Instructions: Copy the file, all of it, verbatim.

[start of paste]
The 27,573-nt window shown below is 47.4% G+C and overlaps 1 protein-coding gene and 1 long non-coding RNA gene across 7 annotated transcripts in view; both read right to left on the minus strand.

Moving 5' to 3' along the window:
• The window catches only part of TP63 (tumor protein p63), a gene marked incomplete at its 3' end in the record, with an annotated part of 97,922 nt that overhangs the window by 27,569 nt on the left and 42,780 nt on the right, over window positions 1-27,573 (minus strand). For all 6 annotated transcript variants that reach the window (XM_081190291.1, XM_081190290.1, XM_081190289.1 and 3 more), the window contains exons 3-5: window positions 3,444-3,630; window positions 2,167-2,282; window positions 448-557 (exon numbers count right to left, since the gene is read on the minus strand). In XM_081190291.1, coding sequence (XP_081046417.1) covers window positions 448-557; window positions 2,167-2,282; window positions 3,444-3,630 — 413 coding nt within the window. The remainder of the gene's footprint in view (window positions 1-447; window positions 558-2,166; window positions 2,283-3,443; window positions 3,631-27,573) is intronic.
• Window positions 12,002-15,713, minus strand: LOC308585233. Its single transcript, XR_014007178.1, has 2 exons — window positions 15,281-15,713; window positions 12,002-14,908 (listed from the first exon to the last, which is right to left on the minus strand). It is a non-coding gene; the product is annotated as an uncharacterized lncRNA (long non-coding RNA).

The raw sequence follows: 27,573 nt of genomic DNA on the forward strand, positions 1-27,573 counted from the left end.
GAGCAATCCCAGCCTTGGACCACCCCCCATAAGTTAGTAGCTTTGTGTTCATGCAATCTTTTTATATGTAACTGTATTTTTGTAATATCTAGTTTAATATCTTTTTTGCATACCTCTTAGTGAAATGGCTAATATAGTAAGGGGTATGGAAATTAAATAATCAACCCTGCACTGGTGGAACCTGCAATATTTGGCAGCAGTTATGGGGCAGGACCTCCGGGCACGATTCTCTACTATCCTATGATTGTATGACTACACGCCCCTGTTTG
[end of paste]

The 27,573-nt window shown below is 47.4% G+C and overlaps 1 protein-coding gene and 1 long non-coding RNA gene across 7 annotated transcripts in view; both read right to left on the minus strand.

Moving 5' to 3' along the window:
• The window catches only part of TP63 (tumor protein p63), a gene marked incomplete at its 3' end in the record, with an annotated part of 97,922 nt that overhangs the window by 27,569 nt on the left and 42,780 nt on the right, over window positions 1-27,573 (minus strand). For all 6 annotated transcript variants that reach the window (XM_081190291.1, XM_081190290.1, XM_081190289.1 and 3 more), the window contains exons 3-5: window positions 3,444-3,630; window positions 2,167-2,282; window positions 448-557 (exon numbers count right to left, since the gene is read on the minus strand). In XM_081190291.1, coding sequence (XP_081046417.1) covers window positions 448-557; window positions 2,167-2,282; window positions 3,444-3,630 — 413 coding nt within the window. The remainder of the gene's footprint in view (window positions 1-447; window positions 558-2,166; window positions 2,283-3,443; window positions 3,631-27,573) is intronic.
• Window positions 12,002-15,713, minus strand: LOC308585233. Its single transcript, XR_014007178.1, has 2 exons — window positions 15,281-15,713; window positions 12,002-14,908 (listed from the first exon to the last, which is right to left on the minus strand). It is a non-coding gene; the product is annotated as an uncharacterized lncRNA (long non-coding RNA).

The raw sequence follows: 27,573 nt of genomic DNA on the forward strand, positions 1-27,573 counted from the left end.
GAGCAATCCCAGCCTTGGACCACCCCCCATAAGTTAGTAGCTTTGTGTTCATGCAATCTTTTTATATGTAACTGTATTTTTGTAATATCTAGTTTAATATCTTTTTTGCATACCTCTTAGTGAAATGGCTAATATAGTAAGGGGTATGGAAATTAAATAATCAACCCTGCACTGGTGGAACCTGCAATATTTGGCAGCAGTTATGGGGCAGGACCTCCGGGCACGATTCTCTACTATCCTATGATTGTATGACTACACGCCCCTGTTTG